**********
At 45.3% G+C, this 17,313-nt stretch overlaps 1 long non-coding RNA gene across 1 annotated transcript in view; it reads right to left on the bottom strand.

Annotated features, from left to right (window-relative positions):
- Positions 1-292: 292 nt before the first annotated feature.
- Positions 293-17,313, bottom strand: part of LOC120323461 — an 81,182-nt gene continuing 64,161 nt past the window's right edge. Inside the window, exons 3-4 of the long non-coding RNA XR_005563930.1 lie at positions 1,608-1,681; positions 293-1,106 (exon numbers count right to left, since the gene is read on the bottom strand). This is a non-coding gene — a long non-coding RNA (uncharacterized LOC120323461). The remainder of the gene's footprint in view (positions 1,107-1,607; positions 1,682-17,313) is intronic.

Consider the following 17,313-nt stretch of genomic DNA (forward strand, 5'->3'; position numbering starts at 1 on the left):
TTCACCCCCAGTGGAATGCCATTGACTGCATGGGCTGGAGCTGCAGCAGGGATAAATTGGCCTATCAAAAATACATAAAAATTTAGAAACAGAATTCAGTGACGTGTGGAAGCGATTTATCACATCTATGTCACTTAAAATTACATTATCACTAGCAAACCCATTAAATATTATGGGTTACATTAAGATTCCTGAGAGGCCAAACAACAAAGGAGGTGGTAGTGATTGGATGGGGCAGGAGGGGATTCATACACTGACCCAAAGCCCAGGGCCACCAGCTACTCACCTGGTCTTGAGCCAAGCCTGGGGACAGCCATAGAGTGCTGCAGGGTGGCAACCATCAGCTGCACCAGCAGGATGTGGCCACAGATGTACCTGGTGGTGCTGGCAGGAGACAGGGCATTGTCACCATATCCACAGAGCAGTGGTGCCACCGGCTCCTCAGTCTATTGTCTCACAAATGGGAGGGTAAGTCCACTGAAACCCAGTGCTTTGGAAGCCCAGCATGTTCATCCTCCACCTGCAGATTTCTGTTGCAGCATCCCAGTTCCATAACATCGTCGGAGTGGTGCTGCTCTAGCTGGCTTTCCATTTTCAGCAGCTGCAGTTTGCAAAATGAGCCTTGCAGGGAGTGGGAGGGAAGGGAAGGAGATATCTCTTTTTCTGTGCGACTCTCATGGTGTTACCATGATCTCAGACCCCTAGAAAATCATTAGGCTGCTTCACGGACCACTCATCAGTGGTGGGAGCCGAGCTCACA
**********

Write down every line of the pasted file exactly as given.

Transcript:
At 45.3% G+C, this 17,313-nt stretch overlaps 1 long non-coding RNA gene across 1 annotated transcript in view; it reads right to left on the bottom strand.

Annotated features, from left to right (window-relative positions):
- Positions 1-292: 292 nt before the first annotated feature.
- Positions 293-17,313, bottom strand: part of LOC120323461 — an 81,182-nt gene continuing 64,161 nt past the window's right edge. Inside the window, exons 3-4 of the long non-coding RNA XR_005563930.1 lie at positions 1,608-1,681; positions 293-1,106 (exon numbers count right to left, since the gene is read on the bottom strand). This is a non-coding gene — a long non-coding RNA (uncharacterized LOC120323461). The remainder of the gene's footprint in view (positions 1,107-1,607; positions 1,682-17,313) is intronic.

Consider the following 17,313-nt stretch of genomic DNA (forward strand, 5'->3'; position numbering starts at 1 on the left):
TTCACCCCCAGTGGAATGCCATTGACTGCATGGGCTGGAGCTGCAGCAGGGATAAATTGGCCTATCAAAAATACATAAAAATTTAGAAACAGAATTCAGTGACGTGTGGAAGCGATTTATCACATCTATGTCACTTAAAATTACATTATCACTAGCAAACCCATTAAATATTATGGGTTACATTAAGATTCCTGAGAGGCCAAACAACAAAGGAGGTGGTAGTGATTGGATGGGGCAGGAGGGGATTCATACACTGACCCAAAGCCCAGGGCCACCAGCTACTCACCTGGTCTTGAGCCAAGCCTGGGGACAGCCATAGAGTGCTGCAGGGTGGCAACCATCAGCTGCACCAGCAGGATGTGGCCACAGATGTACCTGGTGGTGCTGGCAGGAGACAGGGCATTGTCACCATATCCACAGAGCAGTGGTGCCACCGGCTCCTCAGTCTATTGTCTCACAAATGGGAGGGTAAGTCCACTGAAACCCAGTGCTTTGGAAGCCCAGCATGTTCATCCTCCACCTGCAGATTTCTGTTGCAGCATCCCAGTTCCATAACATCGTCGGAGTGGTGCTGCTCTAGCTGGCTTTCCATTTTCAGCAGCTGCAGTTTGCAAAATGAGCCTTGCAGGGAGTGGGAGGGAAGGGAAGGAGATATCTCTTTTTCTGTGCGACTCTCATGGTGTTACCATGATCTCAGACCCCTAGAAAATCATTAGGCTGCTTCACGGACCACTCATCAGTGGTGGGAGCCGAGCTCACA